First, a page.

The International Monetary Fund is lashing out at one of its most implacable critics, former World Bank Chief Economist Joe Stiglitz.
In a new book, Mr. Stiglitz castigates the fund and former Clinton administration officials for their handling of the world financial crisis in the late 1990s, and calls for greater government activism to help alleviate similar problems.
But this week, Ken Rogoff, the fund’s chief economist, struck back at Mr. Stiglitz in unusually tough terms.
“Your ideas are at best controversial, at worst snake oil,” Mr. Rogoff wrote in an open letter posted on the fund’s Web site on Tuesday.
Mr. Rogoff’s letter followed up on the public discussion surrounding “Globalization and Its Discontents,” a book by Mr. Stiglitz documenting his experiences at the World Bank during the financial crisis that began in Thailand in 1997 and spread to Asia and Russia by the following year.
In the book, Mr. Stiglitz criticizes the fund staff, and Clinton administration officials such as former Treasury Secretary Larry Summers for being “market fundamentalists” who blindly followed the whims of currency speculators.
Mr. Stiglitz, a Nobel laureate in 2001 and now a professor at Columbia University, became a hero to critics of the IMF in 2000, when he published a lenthy critique in the New Republic of the fund’s efforts to stem the Asian financial crisis. From 1997 to the end of 1999, Mr. Stiglitz was the chief economist at the World Bank.
The book, published earlier this year, argues that pressure from the Clinton administration on Asian economies to open up their capital markets to outside investors resulted in speculating that fueled an unsustainable boom. The book also attacks the IMF for insisting that countries impose tough budget cuts to avoid deficits even as their economies went into free fall.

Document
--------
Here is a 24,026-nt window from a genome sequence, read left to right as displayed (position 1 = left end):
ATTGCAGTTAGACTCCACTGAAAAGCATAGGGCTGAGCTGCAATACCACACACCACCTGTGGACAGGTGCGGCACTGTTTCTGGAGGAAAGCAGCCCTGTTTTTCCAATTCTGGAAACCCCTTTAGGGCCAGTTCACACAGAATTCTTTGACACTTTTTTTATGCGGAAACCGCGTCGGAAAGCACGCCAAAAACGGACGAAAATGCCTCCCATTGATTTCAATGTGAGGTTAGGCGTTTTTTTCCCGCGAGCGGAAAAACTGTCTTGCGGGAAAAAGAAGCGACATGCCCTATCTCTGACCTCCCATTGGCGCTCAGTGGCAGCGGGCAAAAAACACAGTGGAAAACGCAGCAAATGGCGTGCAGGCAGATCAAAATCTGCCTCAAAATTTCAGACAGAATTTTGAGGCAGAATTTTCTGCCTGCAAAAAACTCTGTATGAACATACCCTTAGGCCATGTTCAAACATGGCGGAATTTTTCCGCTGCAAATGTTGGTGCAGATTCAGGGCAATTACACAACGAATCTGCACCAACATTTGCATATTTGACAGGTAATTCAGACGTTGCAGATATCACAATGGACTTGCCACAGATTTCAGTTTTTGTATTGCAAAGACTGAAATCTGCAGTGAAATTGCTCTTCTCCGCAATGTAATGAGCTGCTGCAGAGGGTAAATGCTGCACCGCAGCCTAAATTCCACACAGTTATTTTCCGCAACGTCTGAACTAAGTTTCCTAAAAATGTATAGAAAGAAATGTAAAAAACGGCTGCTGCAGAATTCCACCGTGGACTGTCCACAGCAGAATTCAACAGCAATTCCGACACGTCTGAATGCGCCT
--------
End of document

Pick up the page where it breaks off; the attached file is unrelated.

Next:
More broadly, the book takes issue with the market-based prescriptions embodied by the IMF and the Geneva-based World Trade Organization.
After making little public comment on Mr. Stiglitz’s arguments, the fund this week laid into him. The IMF’s director of external relations, Thomas Dawson, also attacked Mr. Stiglitz in a news briefing Tuesday.
Mr. Rogoff’s letter is in response to what he viewed as unduly personal criticism of fund officials, and to policy approaches advanced by Mr. Stiglitz in his book.
In one instance, Mr. Rogoff attacks Mr. Stiglitz for implying that former IMF Deputy Managing Director Stanley Fischer was rewarded for his work with a plum position at Citigroup.
On the policy side, Mr. Rogoff contends that Mr. Stiglitz’s arguments against forcing crisis countries to balance their budgets as the IMF did with numerous countries in 1997 and 1998 ignores 25 years of economic research. Running deficits invariably leads to economic ruin, Mr. Rogoff said.
“We at the IMF no, make that we on the planet Earth have considerable experience suggesting otherwise,” he wrote. “The laws of economics may be different in your part of the gamma quadrant, but around here we find that when an almost bankrupt government fails to restrain deficits things generally get worse instead of better.”